converged

convergence status given by optim

par

parameter estimates for qr standardized data

Hessian

Hessian matrix of negative log likelihood function at minimum

hessian.untransformed

Hessian matrix of negative log likelihood for qr standardized data

code

optim convergence indicator

model

list with model design matrices

call

function call that created the object

formula

list with the formulas

OK

logical. TRUE if Hessian matrix is positive definite at the minimum obtained

data

original data.frame

Author(s)

Raoul Grasman

References

See cusp-package

See Also

cusp-package.

summary.cusp for summaries and model assessment.

The generic functions coef, effects, residuals, fitted, vcov.

predict for estimated values of the control parameters α[i] and β[i],

Examples

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set.seed(123)
# example with regressors
x1 = runif(150)
x2 = runif(150)
z = Vectorize(rcusp)(1, 4*x1-2, 4*x2-1)
data <- data.frame(x1, x2, z)
fit <- cusp(y ~ z, alpha ~ x1+x2, beta ~ x1+x2, data)
print(fit)
summary(fit)
## Not run: 
plot(fit)
cusp3d(fit)

## End(Not run)

# useful use of OK
## Not run: 
while(!fit$OK)
    fit <- cusp(y ~ z, alpha ~ x1+x2, beta ~ x1+x2, data,
            start=rnorm(fit$par)) # use different starting values

## End(Not run)

Example output

Call:  cusp(formula = y ~ z, alpha = alpha ~ x1 + x2, beta = beta ~      x1 + x2, data = data)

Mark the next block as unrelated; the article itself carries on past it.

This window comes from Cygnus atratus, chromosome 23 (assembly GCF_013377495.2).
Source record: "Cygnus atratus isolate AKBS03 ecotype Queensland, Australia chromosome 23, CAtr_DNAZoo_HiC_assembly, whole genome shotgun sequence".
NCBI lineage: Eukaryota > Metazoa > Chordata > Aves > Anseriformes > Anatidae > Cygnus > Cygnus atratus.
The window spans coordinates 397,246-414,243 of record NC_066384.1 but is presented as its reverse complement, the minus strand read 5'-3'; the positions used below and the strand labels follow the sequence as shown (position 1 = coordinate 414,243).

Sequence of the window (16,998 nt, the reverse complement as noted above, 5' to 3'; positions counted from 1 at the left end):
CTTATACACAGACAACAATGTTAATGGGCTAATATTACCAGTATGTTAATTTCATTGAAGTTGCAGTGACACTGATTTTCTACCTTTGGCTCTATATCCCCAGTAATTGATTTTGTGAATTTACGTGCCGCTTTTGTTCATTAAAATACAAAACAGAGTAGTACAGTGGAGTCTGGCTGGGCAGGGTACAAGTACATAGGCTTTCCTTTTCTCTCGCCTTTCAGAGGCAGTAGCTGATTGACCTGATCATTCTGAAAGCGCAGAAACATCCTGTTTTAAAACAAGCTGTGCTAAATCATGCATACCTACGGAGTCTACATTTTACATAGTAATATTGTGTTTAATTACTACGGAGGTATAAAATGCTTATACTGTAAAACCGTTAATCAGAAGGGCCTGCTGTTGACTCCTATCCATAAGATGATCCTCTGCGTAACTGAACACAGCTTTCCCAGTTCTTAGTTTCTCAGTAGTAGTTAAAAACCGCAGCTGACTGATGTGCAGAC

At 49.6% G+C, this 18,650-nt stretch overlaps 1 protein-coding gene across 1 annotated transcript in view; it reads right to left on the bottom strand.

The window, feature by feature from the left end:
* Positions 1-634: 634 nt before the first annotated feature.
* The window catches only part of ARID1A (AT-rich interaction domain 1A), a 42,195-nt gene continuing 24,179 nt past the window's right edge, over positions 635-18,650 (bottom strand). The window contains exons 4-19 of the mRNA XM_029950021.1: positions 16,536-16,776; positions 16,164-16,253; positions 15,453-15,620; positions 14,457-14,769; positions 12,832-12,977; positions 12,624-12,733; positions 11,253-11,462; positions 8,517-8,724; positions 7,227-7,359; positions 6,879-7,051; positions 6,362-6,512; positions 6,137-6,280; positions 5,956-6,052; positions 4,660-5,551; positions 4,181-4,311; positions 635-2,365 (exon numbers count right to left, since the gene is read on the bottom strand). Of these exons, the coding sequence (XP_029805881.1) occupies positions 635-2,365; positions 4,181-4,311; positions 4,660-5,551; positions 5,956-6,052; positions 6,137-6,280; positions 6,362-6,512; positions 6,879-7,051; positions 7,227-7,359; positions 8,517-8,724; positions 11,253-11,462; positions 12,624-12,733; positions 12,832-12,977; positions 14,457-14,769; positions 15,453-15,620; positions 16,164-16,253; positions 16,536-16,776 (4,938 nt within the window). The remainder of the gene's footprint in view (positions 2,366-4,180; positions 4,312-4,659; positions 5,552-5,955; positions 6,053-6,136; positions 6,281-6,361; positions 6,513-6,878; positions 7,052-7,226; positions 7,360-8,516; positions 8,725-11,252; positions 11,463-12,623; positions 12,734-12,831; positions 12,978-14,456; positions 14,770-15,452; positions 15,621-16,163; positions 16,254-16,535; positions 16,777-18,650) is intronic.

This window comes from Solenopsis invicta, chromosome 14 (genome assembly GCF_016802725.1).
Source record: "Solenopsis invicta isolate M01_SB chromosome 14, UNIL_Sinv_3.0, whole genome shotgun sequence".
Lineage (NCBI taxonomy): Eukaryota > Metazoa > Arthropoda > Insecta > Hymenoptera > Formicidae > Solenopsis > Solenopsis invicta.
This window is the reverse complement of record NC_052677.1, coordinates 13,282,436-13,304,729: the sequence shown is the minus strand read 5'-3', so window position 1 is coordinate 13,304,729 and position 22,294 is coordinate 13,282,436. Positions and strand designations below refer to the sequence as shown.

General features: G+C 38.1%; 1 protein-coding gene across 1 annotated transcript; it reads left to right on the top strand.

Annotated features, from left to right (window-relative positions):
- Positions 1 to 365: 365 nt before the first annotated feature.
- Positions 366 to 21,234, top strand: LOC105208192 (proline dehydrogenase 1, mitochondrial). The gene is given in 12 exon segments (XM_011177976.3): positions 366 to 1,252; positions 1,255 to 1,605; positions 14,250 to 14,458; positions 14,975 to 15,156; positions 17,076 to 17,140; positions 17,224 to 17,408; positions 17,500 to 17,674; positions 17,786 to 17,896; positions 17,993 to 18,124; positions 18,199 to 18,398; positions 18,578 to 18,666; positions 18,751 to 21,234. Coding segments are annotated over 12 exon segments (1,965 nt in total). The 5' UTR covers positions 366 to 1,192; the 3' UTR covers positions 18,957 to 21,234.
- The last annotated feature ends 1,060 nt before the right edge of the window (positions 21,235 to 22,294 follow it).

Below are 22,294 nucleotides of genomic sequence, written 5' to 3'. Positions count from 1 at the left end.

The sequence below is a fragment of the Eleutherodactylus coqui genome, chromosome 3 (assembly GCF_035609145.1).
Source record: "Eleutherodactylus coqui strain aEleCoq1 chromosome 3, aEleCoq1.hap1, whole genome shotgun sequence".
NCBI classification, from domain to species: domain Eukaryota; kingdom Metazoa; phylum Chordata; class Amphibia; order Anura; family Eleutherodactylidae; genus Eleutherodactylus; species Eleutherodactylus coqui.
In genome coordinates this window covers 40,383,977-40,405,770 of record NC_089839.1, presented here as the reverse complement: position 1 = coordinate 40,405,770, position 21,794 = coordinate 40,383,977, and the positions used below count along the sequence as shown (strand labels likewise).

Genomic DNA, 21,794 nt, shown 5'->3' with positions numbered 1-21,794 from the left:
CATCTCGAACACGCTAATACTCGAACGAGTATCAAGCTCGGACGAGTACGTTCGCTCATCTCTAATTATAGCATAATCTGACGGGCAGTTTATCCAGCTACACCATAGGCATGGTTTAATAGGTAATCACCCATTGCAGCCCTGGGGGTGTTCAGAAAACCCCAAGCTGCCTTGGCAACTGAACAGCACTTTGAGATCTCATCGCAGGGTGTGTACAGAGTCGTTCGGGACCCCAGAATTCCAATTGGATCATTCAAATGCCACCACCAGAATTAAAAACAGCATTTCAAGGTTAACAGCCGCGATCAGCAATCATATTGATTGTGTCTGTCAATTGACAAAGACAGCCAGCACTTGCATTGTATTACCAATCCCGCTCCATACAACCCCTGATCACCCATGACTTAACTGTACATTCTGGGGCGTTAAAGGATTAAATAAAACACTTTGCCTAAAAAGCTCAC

Coefficients:
a[(Intercept)]           a[x1]           a[x2]  b[(Intercept)]           b[x1]  
      -2.93474         6.15488        -0.16132        -2.23399         0.59292  
         b[x2]  w[(Intercept)]            w[z]  
       3.81285         0.07288         0.95201  

Degrees of Freedom: 149 Total (i.e. Null);  142 Residual
Null Deviance:	    192.7 
Delay Deviance:	 67.49 	AIC: 242.4 

Call:
cusp(formula = y ~ z, alpha = alpha ~ x1 + x2, beta = beta ~ 
    x1 + x2, data = data)

Deviance Residuals: 
     Min        1Q    Median        3Q       Max  
-2.47861  -0.42193  -0.01327   0.37423   1.64024  

Coefficients:
               Estimate Std. Error z value Pr(>|z|)    
a[(Intercept)] -2.93474    0.61408  -4.779 1.76e-06 ***
a[x1]           6.15488    0.95874   6.420 1.36e-10 ***
a[x2]          -0.16132    0.50064  -0.322   0.7473    
b[(Intercept)] -2.23399    0.89596  -2.493   0.0127 *  
b[x1]           0.59292    1.16289   0.510   0.6101    
b[x2]           3.81285    0.66732   5.714 1.11e-08 ***
w[(Intercept)]  0.07288    0.11371   0.641   0.5216    
w[z]            0.95201    0.05280  18.032  < 2e-16 ***
---
Signif. codes:  0 '***' 0.001 '**' 0.01 '*' 0.05 '.' 0.1 ' ' 1


  Null deviance: 192.732  on 149  degrees of freedom
Linear deviance:  82.579  on 146  degrees of freedom
Logist deviance:      NA  on  NA  degrees of freedom
 Delay deviance:  67.486  on 142  degrees of freedom

             R.Squared    logLik npar      AIC     AICc      BIC
Linear model 0.6116778 -168.0745    4 344.1491 344.4250 356.1916
Cusp model   0.6521824 -113.1932    8 242.3865 243.4078 266.4716
---
Note: R.Squared for cusp model is Cobb's pseudo-R^2. This value
      can become negative.

	Chi-square test of linear vs. cusp model

X-squared = 109.8, df = 4, p-value = 0

Number of optimization iterations: 51

cusp documentation built on May 30, 2017, 7:23 a.m.